Paul was introduced by New Hampshire State Senator Andy Sanborn of Bedford who said "Rand is not another Republican who votes like a Democrat and will put more money back in your pocket," then knowingly or unknowingly echoed Donald Trump by rallying support for Paul "to make sure we make America great again."

Shrinking government, lowering taxes and protecting privacy have been the predominant themes of his presidential bid as they have of his Senate career. The country, he said, is "languishing" under an onerous burden of rising debt. By trimming a penny of every dollar of federal spending, he claimed the budget could be balanced in ten years. "Where can't you cut?" he asked, referring to programs to established a televised cricket league in Afghanistan and sending Pakistani children to summer camp in Alabama.

Paul vowed to scrap the tax code — "all 70,00 pages of it" — and replace it with a flat tax of 14.5 percent on both individuals and corporations, reducing tax receipts by $3 trillion, which would be returned to the private sector to spur the growth of the economy.

In both the Senate and his campaign, Paul has distinguished himself from the other 16 candidates in the GOP by challenging the authority of intelligence agencies to encroach on the privacy of individual citizens by collecting personal data in the guise of ensuring national security.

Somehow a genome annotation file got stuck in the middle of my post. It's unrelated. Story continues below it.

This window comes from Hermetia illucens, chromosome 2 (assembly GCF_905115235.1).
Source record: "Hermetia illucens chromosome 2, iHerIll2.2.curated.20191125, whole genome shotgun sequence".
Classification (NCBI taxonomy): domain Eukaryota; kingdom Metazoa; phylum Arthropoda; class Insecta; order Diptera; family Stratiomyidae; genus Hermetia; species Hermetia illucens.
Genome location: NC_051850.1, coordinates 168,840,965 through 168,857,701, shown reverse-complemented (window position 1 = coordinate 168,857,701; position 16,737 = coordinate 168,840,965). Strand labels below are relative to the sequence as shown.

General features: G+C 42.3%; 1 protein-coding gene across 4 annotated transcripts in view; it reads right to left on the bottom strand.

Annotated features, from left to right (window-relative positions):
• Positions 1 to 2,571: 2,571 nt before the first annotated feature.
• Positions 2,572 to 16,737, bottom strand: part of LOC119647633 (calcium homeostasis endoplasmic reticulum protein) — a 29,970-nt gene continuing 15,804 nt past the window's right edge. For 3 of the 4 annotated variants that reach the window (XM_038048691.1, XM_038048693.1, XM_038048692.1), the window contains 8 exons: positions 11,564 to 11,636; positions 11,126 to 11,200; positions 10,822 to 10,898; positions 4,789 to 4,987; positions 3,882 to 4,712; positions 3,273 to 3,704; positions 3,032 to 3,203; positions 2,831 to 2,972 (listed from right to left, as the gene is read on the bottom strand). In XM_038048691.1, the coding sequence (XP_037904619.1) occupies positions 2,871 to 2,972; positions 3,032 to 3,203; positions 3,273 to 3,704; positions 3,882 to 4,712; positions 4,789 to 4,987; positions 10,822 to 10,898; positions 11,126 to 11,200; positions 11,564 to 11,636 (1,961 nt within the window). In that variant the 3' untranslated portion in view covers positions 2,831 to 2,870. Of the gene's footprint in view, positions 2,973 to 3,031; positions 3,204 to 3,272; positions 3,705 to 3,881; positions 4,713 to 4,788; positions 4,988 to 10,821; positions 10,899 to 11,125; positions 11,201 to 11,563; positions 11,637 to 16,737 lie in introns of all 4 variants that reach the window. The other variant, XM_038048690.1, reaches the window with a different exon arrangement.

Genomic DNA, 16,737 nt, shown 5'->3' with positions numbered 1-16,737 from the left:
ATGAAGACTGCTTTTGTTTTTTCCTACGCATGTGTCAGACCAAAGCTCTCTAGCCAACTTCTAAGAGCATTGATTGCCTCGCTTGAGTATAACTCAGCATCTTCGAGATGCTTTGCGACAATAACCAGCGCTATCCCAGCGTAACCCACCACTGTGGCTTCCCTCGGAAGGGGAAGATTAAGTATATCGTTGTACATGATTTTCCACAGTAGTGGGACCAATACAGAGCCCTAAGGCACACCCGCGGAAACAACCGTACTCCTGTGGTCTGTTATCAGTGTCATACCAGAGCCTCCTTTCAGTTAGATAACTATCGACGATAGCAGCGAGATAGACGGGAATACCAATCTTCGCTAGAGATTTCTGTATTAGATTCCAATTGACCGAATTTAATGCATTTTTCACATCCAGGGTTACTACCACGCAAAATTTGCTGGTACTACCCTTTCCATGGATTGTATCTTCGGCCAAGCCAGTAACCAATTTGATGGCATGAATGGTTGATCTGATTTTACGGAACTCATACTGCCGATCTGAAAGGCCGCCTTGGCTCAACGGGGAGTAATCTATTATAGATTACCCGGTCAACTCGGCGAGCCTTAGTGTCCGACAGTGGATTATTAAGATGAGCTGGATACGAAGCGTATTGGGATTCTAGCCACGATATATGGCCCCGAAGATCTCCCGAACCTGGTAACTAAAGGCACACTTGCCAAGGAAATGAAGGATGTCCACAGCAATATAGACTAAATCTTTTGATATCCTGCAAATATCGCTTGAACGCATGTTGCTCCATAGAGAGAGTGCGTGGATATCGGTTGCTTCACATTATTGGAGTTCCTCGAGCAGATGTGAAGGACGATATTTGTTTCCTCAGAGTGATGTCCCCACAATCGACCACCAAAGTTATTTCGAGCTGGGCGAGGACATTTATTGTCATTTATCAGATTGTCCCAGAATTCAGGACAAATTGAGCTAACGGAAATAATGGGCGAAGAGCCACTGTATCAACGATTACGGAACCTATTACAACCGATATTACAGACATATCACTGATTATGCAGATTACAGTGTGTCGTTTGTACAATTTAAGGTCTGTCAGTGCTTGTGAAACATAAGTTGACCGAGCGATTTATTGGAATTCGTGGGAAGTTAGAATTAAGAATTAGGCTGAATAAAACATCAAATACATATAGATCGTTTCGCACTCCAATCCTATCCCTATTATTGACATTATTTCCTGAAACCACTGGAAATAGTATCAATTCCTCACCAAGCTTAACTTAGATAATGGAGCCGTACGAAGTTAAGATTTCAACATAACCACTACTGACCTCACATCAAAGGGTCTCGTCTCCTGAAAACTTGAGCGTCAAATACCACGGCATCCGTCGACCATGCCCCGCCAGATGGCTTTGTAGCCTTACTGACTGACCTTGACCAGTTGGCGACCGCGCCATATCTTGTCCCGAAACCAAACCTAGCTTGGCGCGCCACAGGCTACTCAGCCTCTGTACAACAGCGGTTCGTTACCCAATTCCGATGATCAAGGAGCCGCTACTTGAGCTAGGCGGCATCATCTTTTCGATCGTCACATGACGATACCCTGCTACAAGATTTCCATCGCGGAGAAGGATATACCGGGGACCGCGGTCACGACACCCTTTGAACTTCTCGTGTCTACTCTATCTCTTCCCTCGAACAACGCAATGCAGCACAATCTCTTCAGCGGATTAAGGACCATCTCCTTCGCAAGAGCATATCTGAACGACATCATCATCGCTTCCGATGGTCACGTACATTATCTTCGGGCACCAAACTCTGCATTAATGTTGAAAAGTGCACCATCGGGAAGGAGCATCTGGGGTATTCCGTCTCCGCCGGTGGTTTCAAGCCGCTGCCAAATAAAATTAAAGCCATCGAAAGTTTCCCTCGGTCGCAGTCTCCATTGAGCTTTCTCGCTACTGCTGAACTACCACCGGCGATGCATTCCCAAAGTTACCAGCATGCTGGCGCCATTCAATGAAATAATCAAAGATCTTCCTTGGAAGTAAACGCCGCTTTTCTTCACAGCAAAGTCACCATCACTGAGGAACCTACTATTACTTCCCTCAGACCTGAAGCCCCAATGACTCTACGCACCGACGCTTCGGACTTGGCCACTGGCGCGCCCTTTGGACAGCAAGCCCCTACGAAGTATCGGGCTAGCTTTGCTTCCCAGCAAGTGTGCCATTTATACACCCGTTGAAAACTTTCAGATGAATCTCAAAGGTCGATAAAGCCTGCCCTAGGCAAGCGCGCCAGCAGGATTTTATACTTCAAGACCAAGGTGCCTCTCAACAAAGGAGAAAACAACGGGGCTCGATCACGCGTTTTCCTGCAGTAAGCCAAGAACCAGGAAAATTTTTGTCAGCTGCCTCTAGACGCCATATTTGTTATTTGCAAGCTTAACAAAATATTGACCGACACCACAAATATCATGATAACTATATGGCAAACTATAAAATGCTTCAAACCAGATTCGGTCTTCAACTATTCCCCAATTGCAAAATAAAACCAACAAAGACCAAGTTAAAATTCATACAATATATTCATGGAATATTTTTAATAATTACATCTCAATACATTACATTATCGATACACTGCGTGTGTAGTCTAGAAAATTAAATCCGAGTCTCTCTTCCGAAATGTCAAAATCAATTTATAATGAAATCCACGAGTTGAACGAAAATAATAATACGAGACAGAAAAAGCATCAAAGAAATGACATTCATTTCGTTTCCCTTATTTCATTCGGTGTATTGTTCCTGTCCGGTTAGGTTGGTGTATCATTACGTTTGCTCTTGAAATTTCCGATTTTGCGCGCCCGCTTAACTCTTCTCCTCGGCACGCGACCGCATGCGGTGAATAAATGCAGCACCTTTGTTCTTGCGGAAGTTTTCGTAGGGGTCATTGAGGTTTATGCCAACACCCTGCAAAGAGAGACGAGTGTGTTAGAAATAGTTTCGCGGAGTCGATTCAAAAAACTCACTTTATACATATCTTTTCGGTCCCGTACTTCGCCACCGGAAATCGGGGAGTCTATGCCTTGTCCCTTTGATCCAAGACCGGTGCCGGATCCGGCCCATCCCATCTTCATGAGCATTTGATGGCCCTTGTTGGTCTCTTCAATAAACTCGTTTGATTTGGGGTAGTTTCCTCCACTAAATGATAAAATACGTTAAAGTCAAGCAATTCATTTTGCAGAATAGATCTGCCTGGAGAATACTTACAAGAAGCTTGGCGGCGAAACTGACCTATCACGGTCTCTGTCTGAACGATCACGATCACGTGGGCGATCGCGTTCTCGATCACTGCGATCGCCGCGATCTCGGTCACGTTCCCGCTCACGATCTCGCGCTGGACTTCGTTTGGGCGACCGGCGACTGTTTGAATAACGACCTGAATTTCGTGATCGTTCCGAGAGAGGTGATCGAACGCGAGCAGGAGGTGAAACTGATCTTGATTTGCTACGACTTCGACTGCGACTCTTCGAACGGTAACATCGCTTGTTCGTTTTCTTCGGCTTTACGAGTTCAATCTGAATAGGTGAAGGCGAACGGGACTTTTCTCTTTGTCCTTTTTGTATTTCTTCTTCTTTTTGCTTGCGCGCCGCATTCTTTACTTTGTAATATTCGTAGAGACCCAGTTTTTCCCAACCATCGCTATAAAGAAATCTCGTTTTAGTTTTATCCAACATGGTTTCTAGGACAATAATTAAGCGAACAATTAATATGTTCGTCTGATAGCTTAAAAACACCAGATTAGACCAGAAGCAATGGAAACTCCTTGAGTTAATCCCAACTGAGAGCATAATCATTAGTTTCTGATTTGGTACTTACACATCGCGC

Calling himself as a "constitutional conservative," Paul said that by voting for conventional Republican candidates "you'll get what you've got" and claimed he is the lone "nominee who will actually cut taxes." He urged his listeners to "stand more boldly for what we are for."

Although Paul brings a distinct lineage and unique voice to the field, polls indicate that he is mired in the pack behind the frontrunners with support in the single digits. "It's early," said David Chesley from Paul's campaign team. "You win New Hampshire one voter at a time."

Last Updated on Thursday, 03 September 2015 12:57

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Cyclist reports kidnap attempt on Messer Street

LACONIA — Police are searching for a man who allegedly attempted to kidnap a 20-year-old woman while she was riding her bicycle on Messer Street near the intersection at Lyford Street at 9:15 p.m. She had been riding on the WOW Trail.

The victim told police the man was driving an older Chevrolet panel van and that he approached her and asked for her name. When she gave it to him, he allegedly threw her and her bicycle to the ground and grabbed her arm.

She told police she was able to get away from him by fighting back and running into the woods, where she hid.

He is described as a being about 5-feet 7-inches tall, weighing about 250 pounds with short hair, a goatee or light facial hair and a tattoo of a lion or a tiger on one of his arms. At the time, the victim said her assailant was wearing a white tank top and dark shorts.

Police said they have reason to believe the victim is known to her assailant and that this is not a random crime.

If anyone has any information about this incident or who spotted a red van in the area around that time they are asked to call the Laconia Police at 524-5252 or 524-5257.

Last Updated on Thursday, 03 September 2015 12:47